What happened

Shares of automaker Ford Motor Company (NYSE:F) popped a good 6.1% in early trading Wednesday, before settling down to enjoy a more modest 3% gain as of 12:15 p.m EDT. For this, you can thank the friendly analysts at Morgan Stanley.

So what

Investment banker Morgan Stanley made a pretty shocking pronouncement this morning. After crunching the numbers over Ford's F-150 pickup truck sales, the analyst concluded that Ford's F-150 business alone is worth more than the entire Ford Motor Company is selling for these days.

50% more.

According to Morgan Stanley, every 1% increase in sales of F-150s results in about a 2% boost to the profits of Ford stock (and every 1% increase in car sales in the U.S., period, by automakers in general, is worth 3% better profits for Ford). Ford's F-150 franchise is so valuable, in fact, that the simple fact that Ford's F-150 sales grew last month, while its overall sales declined, may mean Ford's profits for the month could have gone up instead of down. Considering all of this, Morgan Stanley upgraded Ford stock two notches to "overweight" this morning and assigned the stock a $15 price target.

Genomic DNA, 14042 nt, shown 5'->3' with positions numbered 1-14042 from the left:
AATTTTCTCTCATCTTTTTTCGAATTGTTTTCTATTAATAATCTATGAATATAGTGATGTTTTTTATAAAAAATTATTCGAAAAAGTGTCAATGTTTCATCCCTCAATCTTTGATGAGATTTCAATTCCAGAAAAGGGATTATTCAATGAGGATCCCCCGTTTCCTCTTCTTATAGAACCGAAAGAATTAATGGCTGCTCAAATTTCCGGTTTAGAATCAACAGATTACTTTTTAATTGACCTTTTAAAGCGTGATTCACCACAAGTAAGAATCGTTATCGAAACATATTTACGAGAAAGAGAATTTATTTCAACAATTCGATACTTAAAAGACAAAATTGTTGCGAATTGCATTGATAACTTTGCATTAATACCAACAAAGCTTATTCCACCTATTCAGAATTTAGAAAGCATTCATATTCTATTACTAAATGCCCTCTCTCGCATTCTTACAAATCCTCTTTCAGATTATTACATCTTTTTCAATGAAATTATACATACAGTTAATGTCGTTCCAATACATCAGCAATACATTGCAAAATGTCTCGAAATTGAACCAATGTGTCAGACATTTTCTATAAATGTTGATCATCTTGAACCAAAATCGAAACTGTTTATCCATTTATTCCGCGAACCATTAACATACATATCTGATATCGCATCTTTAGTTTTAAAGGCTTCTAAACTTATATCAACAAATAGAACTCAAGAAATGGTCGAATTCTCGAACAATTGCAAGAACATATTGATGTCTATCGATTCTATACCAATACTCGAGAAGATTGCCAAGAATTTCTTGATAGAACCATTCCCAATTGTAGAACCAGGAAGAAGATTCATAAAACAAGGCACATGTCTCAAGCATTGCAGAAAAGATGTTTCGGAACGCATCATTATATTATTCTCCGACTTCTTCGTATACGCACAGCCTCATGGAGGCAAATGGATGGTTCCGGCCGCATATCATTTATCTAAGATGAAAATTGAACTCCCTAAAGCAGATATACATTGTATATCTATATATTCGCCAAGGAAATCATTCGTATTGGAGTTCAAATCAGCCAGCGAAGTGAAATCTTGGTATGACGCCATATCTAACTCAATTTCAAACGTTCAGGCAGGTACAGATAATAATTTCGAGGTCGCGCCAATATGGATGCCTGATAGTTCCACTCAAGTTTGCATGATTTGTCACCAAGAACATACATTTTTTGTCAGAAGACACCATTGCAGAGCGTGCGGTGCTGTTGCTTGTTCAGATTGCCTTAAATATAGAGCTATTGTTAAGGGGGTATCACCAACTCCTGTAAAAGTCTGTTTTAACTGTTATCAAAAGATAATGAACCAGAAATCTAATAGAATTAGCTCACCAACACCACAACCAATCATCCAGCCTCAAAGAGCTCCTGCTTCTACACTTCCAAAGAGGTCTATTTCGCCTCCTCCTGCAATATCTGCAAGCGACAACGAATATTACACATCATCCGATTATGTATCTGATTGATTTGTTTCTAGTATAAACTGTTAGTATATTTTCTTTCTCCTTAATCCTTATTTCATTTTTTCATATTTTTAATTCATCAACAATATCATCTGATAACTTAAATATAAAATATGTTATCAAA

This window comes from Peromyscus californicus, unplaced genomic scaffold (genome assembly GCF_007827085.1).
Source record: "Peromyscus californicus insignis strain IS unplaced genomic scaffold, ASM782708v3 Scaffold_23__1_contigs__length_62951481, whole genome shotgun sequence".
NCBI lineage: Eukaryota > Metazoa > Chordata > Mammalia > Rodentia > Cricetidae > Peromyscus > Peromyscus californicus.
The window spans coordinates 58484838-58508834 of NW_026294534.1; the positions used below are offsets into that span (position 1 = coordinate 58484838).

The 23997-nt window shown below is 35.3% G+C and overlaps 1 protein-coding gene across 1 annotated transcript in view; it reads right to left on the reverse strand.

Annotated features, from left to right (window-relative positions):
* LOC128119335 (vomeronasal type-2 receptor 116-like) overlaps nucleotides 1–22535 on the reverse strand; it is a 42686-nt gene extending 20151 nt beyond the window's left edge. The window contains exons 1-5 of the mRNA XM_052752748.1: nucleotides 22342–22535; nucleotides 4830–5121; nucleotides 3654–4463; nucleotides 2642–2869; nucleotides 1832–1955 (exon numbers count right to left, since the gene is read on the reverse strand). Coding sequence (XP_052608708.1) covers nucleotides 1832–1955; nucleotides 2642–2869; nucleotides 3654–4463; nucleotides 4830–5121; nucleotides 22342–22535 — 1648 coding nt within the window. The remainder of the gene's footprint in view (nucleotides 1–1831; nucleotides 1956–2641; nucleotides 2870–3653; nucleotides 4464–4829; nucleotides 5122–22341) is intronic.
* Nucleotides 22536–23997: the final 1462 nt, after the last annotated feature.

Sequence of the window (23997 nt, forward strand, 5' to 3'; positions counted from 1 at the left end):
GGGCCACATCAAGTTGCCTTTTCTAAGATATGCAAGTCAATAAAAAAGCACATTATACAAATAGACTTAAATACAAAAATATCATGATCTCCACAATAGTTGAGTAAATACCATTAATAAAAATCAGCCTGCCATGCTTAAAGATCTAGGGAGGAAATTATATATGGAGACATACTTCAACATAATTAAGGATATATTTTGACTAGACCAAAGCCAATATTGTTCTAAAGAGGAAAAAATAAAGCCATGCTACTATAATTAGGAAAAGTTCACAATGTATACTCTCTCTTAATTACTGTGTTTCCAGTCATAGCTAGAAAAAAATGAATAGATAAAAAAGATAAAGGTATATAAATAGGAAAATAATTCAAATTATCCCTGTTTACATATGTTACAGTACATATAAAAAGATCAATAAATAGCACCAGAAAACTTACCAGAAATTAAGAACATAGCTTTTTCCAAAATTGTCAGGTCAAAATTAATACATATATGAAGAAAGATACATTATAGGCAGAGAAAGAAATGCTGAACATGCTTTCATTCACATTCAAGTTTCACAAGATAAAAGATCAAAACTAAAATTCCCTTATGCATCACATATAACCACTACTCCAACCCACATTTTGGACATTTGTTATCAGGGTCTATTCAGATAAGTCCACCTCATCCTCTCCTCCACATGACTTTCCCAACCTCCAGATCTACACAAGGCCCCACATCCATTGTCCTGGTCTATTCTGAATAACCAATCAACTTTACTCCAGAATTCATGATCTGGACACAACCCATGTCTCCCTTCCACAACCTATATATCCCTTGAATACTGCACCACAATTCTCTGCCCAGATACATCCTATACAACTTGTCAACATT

Ford F-150

Ford's F-150: King of the road, king of the stock market? Image source: Ford Motor Company.

Now what

Ford stock currently costs less than six times trailing earnings. Analysts who've reported their estimates to S&P Global Market Intelligence think that over the next five years, Ford will grow these earnings at only about 3% annually -- giving the stock a PEG ratio of roughly 2.0, which ordinarily might be a red flag for value investors.

Then again, with Ford paying out a monster 6.8% dividend yield right now, and Morgan Stanley making the case for Ford being undervalued based on sales of just one model out of its stable of vehicles, simple PEG analysis may be too simplistic a way to value this stock. Morgan Stanley thinks Ford shares are bargain-priced, and I agree.

Rich Smith has no position in any of the stocks mentioned. The Motley Fool owns shares of and recommends Ford. The Motley Fool has a disclosure policy.